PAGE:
I've just finished the proof of Mordell's Theorem given in the book "Rational Points on Elliptic Curves " by Silverman.

One of the key lemmas used in the proof of the theorem is:

Let $C(\mathbb{Q})$ denote the group of rational points of $C$ then $[C(\mathbb{Q}):2C(\mathbb{Q})]$ is finite.

But in the book the lemma is proved under an additional assumption saying that $C$ has a rational point of order 2. I'd like to know how much algebraic number theory is needed to avoid that assumption and some references to see if I could try to look at a more general proof.


The proof of that result, usually called (an explicit version of) the Weak Mordell-Weil theorem, can be found in Silverman's Arithmetic of Elliptic Curves book.

The proof uses Galois cohomology and some minor arithmetic that can be followed with the knowledge of a few of the main theorems of global class field theory.

  • $\begingroup$ thanks! Could you recommend me any book on global class field theory? $\endgroup$ – Abellan Jul 2 '15 at 20:20
  • $\begingroup$ J.S. Milne's notes are a great resource for both local and global class field theory. $\endgroup$ – Brandon Carter Jul 2 '15 at 20:24
  • $\begingroup$ The two results needed are the finiteness of the ideal class group and DIrichlet's unit theorem?! You certainly do not need the class field theory for this... $\endgroup$ – sdf Jul 2 '15 at 21:26
  • $\begingroup$ @sdf: Where do you think that Dirichlet's unit theorem comes into this? The usual proof of the finiteness of the Selmer group comes from showing that the $n$ Selmer group lies inside of the set of continuous homomorphisms from the absolute Galois group to $E[n]$ that are unramified outside of a finite number of places. But then you can use that such a homomorphism factors through the Galois group of the maximal abelian extension of exponent $n$ which is unramified outside of those specified places. This extension is finite by CFT. $\endgroup$ – Brandon Carter Jul 2 '15 at 21:36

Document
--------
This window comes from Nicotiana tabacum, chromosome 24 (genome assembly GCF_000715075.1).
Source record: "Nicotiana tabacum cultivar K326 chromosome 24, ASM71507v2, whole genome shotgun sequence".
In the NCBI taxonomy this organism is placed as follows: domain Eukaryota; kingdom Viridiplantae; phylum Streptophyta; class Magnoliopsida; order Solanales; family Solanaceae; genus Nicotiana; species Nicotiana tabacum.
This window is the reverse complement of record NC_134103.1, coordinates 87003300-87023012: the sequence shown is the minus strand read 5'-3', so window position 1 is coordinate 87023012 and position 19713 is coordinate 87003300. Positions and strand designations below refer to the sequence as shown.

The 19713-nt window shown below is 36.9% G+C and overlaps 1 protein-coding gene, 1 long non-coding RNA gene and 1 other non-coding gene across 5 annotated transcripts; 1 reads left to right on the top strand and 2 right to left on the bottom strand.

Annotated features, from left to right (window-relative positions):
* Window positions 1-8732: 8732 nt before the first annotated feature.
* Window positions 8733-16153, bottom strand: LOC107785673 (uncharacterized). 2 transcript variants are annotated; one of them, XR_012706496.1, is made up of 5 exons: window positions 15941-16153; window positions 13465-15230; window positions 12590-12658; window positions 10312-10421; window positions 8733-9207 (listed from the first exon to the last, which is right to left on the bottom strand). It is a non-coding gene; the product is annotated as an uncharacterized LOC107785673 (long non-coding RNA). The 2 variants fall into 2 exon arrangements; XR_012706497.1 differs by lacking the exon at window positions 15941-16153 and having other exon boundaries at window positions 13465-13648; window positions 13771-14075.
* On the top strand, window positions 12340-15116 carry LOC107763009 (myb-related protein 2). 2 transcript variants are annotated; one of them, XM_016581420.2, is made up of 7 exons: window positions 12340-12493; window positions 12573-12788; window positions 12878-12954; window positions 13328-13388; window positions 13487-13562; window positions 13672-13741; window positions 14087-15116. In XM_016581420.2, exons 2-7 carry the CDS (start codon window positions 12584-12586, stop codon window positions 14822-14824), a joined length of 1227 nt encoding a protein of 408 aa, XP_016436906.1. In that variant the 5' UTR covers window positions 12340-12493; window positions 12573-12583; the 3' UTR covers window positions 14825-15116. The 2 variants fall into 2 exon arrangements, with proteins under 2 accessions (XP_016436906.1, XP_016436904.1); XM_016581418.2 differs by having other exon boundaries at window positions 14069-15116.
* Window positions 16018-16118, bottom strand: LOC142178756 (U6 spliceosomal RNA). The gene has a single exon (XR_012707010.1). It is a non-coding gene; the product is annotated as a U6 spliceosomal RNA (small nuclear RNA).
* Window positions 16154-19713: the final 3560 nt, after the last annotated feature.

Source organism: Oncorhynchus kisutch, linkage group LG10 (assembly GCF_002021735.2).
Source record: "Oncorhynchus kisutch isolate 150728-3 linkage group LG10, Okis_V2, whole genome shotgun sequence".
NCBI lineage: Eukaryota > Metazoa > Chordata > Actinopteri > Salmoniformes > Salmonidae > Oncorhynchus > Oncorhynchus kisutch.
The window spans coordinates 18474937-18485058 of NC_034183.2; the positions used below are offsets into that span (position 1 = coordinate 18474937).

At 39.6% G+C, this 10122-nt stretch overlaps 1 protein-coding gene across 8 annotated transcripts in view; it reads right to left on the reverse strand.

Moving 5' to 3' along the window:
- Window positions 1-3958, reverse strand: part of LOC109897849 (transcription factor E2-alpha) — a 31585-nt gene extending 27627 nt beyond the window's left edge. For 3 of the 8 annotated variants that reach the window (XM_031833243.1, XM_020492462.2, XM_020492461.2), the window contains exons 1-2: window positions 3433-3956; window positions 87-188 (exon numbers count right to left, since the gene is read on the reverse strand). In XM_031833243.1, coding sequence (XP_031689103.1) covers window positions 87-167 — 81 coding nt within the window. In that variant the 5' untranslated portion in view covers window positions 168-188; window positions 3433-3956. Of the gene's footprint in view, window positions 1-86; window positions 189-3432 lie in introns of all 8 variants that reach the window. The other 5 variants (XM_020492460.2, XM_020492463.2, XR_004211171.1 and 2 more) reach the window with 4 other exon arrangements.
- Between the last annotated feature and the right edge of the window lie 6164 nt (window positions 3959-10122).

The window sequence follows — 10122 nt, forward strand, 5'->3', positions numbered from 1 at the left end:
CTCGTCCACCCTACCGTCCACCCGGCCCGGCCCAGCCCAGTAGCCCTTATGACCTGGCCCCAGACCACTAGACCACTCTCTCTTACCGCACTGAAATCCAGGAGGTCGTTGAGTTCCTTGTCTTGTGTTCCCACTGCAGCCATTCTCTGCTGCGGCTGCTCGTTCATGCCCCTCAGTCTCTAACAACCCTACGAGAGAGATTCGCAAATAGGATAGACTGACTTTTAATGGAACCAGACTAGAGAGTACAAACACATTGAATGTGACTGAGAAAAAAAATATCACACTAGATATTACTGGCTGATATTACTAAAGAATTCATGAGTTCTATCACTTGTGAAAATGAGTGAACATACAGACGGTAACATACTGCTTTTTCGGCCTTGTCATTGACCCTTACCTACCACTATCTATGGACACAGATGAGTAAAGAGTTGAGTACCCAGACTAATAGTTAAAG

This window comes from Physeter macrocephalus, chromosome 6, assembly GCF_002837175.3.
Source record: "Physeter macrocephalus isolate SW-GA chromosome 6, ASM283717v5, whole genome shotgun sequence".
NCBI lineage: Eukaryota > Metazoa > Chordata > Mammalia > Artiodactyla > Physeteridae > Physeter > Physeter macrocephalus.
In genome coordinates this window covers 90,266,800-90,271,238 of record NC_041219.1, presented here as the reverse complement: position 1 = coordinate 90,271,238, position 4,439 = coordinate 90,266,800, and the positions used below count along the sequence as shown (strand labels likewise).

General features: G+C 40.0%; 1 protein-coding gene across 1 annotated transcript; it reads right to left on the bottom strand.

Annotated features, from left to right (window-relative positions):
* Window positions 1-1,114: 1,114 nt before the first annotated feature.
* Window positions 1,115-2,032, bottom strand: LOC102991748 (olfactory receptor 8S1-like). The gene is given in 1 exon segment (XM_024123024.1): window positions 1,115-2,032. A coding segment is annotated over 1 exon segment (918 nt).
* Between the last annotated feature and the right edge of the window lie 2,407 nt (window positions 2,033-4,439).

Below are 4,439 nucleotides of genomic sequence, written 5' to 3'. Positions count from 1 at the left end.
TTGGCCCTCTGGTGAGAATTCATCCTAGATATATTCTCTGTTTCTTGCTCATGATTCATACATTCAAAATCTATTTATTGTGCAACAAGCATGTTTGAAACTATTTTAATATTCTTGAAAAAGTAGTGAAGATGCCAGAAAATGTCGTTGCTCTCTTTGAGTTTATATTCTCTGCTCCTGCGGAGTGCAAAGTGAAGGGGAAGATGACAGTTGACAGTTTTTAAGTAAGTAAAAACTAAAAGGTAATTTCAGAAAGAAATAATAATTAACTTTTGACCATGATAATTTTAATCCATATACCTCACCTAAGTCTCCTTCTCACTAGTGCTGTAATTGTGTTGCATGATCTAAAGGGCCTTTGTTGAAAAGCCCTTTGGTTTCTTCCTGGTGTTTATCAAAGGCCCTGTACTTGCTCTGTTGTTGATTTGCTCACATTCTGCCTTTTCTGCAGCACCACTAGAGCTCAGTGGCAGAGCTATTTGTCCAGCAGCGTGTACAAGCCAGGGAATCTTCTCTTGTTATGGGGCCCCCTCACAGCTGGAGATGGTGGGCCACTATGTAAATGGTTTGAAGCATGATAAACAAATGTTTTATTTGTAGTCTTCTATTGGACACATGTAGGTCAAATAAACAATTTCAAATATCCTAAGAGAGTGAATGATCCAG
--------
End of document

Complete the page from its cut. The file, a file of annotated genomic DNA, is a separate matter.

• $\begingroup$ The proof can be simplified some where the base field is $\mathbf{Q}$ and $n = 2$, even to the point of only needing to understand some basic algebraic number theory (e.g. the possible discriminants of quadratic fields). Even in that case, I don't see where the ideal class group or Dirichlet's unit theorem play a role. $\endgroup$ – Brandon Carter Jul 2 '15 at 21:39

I hope you can find this useful.

All elliptic curve $C(\mathbb {Q})$ is canonically write as $y^2=4x^3-g_2x-g_3$... (1) in which the three roots of the right side are distinct; by a birational transformation $(x,y)\to (\frac x4, \frac y4)$ you have $y^2=x^3-h_2x-h_3$... (2) where $h_2$ and $h_3$ can be supposed rational integers. Being $e_1, e_2, e_3$ the three distinct roots of (2) one has $y^2=(x-e_1)(x-e_2)(x-e_3)$ in which there are three possibilities: $e_1, e_2, e_3$ are cubic numbers; one of them is rational and the other two quadratic conjugate irrational; the three are rational. Now one take the norm $y^2=N(x-e_i)$ (where the norm N is properly a norm just in the first possibility and in the other two not properly) and one has to see about the rational $x$ such that $N(x-e_i)$ is a square in $\mathbb {Q}$.

Always the number of $\mathbb{Q}(e_i)$ whose norms are perfect squares in $\mathbb {Q}$ are distributed in an infinite set of classes modulo the squares of $\mathbb{Q}(e_i)$ but among them, the binomial numbers $x-e_i$ are fortunately distributed in just a finite number of such classes. More precisely, the set $K^2$ of squares of $K=\mathbb {Q}(e_i)$ is a multiplicative subgroup of $K^*$ and the quotient group $G=K^*/K^2$ formed by the classes $zK^2$ is clearly infinite but for fixed $e_i$ ; i=1, 2, 3, there is a finite set $z_1K^2, z_2K^2,…,z_rK^2$ in $G^{(r)}$ and a partition in $r$ subsets of $C(\mathbb {Q})$, say, $R_1, R_2,…,R_r$ where $(x,y)\in R_j \Rightarrow (x-e_i)\in z_jK^2$.

Finally you have to prove that if $(x,y)\in C(\mathbb {Q})$ then $x-e_i=\nu\alpha^2$ where $\nu$ and $\alpha$ are in $\mathbb {Q}(e_i)$, $\nu$ being capable of taking only a finite number of values.


Your Answer

By clicking “Post Your Answer”, you agree to our terms of service, privacy policy and cookie policy

Not the answer you're looking for? Browse other questions tagged or ask your own question.